Powell advocates for appropriate lending. First, the loan should be structured suitably. Each payment should apply to principal and interest. Second, the lender should perform proper means testing and determine whether the borrower will be able to make the payments. “Traditional title loans are bad business and immoral,” says Powell.
Rates – ReCARnation caps its loans at 36% (down from 54% when it began issuing title loans, which was still the lowest in the state). ReCARnation may be the only lender in the country that imposes a 36% rate cap on itself, and it is almost certainly the only lender that does so in an unregulated state.
Term – ReCARnation’s maximum loan term is 15 months, and the target is nine months. “We have customers who were going to sign up for a five- or six-year loan on a used car with a questionable future. We give borrowers the opportunity to fix everything wrong on the car and be out of the note in nine months with a car that is reliable and safe. That’s our program,” says Powell.
Amount – The vast majority of ReCARnation’s loans are made for the purpose of repairing the borrower’s vehicle. The average loan amount is about $2,000. The funds can be used to get the vehicle fixed at ReCARnation or another qualified repair shop.
Underwriting – “Our responsibility is to get them the cheapest financing possible,” says Powell. ReCARnation’s consultant meets with the borrower to analyze income, expenses and credit. If the customer might qualify for a lower-cost loan from a local credit union, ReCARnation helps to make the application. If the borrower’s credit score improves during the repayment period, ReCARnation helps the borrower refinance to a lower-cost credit union loan.
Results – “Charging less doesn’t hurt us. Our default rate is in the single digits. We have some risk but can still be profitable at 36%,” says Powell.
The borrower gets necessary repairs at an affordable monthly payment and successfully avoids the cascade of negative consequences that can come from the sudden loss of transportation, such as unemployment, income reduction and further financial struggles. “Transportation is the key to getting out of poverty,” says Powell. “Over $400 million goes from New Mexico consumers to the pockets of national title-loan companies every year. That money is bilked from our poorest citizens. It’s an outrage.”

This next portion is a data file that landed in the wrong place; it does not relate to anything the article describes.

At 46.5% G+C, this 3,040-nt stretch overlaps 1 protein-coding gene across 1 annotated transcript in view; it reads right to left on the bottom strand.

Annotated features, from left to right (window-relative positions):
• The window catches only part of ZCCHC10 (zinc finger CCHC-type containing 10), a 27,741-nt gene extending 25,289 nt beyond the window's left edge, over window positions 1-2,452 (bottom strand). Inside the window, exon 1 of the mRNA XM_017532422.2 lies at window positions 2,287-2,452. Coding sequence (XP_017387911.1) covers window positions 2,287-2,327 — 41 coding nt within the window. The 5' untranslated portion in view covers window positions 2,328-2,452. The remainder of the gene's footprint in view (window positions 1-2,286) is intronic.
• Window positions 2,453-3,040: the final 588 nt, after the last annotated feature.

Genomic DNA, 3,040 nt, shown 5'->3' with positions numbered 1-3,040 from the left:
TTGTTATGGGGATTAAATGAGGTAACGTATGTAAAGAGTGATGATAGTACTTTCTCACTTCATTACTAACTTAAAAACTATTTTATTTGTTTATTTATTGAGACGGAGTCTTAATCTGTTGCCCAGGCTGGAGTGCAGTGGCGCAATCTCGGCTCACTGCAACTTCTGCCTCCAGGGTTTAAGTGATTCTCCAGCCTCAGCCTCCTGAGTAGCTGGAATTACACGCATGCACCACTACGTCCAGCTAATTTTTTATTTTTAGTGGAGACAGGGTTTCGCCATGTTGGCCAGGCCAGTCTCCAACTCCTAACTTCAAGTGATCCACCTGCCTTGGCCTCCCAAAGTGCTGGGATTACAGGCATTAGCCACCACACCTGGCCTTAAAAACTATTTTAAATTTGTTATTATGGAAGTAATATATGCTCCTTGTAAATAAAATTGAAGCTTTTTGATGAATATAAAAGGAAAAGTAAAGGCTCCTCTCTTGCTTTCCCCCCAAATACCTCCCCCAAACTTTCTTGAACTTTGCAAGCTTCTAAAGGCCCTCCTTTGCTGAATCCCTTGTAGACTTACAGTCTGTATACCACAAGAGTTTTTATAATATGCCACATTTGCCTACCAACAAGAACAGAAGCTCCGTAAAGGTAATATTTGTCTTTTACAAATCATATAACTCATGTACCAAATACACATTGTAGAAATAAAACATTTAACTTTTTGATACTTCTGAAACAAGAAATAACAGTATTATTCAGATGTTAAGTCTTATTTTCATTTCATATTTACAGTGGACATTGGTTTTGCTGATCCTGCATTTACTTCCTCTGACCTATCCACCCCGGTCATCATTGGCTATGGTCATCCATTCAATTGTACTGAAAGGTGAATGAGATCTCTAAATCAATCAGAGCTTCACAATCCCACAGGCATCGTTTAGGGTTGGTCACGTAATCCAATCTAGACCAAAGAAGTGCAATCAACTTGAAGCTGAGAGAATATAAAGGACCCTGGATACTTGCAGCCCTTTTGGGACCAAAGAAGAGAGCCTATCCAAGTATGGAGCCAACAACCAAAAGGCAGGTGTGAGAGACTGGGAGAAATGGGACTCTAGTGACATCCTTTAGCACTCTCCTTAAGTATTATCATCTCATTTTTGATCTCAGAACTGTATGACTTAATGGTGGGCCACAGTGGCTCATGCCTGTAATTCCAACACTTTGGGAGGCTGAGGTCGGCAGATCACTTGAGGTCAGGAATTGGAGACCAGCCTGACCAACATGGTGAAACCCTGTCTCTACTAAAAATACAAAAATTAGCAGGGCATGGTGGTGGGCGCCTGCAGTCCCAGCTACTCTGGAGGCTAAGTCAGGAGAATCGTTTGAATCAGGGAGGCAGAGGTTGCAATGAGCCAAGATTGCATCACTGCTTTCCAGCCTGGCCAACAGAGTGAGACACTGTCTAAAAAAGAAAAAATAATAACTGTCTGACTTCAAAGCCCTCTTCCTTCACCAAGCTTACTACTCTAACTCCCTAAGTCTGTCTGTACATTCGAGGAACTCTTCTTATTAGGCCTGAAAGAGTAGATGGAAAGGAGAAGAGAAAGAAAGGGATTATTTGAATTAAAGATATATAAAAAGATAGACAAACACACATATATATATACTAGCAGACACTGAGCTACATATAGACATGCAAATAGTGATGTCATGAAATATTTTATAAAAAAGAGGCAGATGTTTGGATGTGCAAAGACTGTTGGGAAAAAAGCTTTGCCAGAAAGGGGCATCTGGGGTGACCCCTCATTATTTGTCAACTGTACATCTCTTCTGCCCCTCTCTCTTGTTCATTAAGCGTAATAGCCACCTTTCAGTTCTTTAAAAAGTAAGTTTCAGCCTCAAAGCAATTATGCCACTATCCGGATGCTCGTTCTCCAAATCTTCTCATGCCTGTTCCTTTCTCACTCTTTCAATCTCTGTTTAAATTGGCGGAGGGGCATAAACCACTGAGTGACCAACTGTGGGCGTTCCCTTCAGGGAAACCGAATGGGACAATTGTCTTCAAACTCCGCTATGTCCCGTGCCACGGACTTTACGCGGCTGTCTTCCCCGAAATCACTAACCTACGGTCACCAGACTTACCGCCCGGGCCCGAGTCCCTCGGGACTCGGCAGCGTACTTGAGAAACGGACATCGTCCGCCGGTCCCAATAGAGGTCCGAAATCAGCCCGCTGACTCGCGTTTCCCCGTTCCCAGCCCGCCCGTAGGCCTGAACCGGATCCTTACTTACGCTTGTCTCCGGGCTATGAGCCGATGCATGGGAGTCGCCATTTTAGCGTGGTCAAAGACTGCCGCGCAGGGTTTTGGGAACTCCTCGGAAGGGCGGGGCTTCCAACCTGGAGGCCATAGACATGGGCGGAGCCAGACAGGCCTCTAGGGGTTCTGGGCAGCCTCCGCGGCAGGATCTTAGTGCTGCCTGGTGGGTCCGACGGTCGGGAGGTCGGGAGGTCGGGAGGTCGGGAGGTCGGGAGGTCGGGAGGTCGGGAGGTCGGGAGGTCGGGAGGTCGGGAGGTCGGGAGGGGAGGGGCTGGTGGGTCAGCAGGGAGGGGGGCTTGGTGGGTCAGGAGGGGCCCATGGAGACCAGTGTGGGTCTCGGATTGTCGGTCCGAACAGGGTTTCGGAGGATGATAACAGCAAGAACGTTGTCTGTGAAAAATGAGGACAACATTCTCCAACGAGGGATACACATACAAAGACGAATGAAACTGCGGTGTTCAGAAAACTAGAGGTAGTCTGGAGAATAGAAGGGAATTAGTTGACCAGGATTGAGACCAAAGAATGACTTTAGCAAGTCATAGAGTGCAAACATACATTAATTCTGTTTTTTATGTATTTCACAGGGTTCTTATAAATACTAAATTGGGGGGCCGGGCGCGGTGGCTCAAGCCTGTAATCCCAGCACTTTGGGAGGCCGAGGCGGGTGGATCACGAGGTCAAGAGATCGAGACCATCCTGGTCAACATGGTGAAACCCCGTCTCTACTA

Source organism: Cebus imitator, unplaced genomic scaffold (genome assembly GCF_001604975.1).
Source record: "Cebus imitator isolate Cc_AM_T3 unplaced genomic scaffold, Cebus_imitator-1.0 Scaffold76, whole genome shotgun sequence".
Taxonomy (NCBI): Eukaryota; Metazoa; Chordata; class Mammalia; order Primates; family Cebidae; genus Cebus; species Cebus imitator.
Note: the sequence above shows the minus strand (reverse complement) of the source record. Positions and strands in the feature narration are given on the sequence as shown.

Powell is not motivated purely by a higher moral purpose. Although that is a strong factor in his strategy, responsible lending is also good for business. If he wins the loan, he stands a decent chance of getting the borrower’s repair business as well.
What’s Next for Title Loans in New Mexico?
What ReCARnation offers is essentially a vehicle-repair loan. As that’s not a loan type advertised on street corners, and because the vehicle in question is used as collateral, “title loan” is a label that makes sense. That label, in turn, lets consumers know that they have options. Short-term borrowers are generally trying to address an immediate and urgent need for money, and they are not known to be comparison shoppers. They don’t know and don’t research their options. “People are suspicious of anything new,” says Fischmann, “so it’s important to speak in terms that are familiar to them.”
ReCARnation advertises its loan options through credit counselors, community organizations (such as the YMCA or United Way) and through traditional marketing channels. ReCARnation does not yet report to the credit bureaus, but it will in the future. For now it writes letters to the credit bureaus or other lenders upon request when a loan is successfully paid off.
The Bottom Line
A good-quality short-term loan comes with an affordable monthly payment and shows a light at the end of the tunnel: a reasonable repayment period that allows the borrower to get out of the debt. Although short-term borrowers are not typically driven to educate themselves about responsible loan options, a forceful player in the marketplace who directly competes with predatory lenders on their own turf can propel changes that benefit those borrowers. Read Getting a Car Title Loan to learn more about how these work.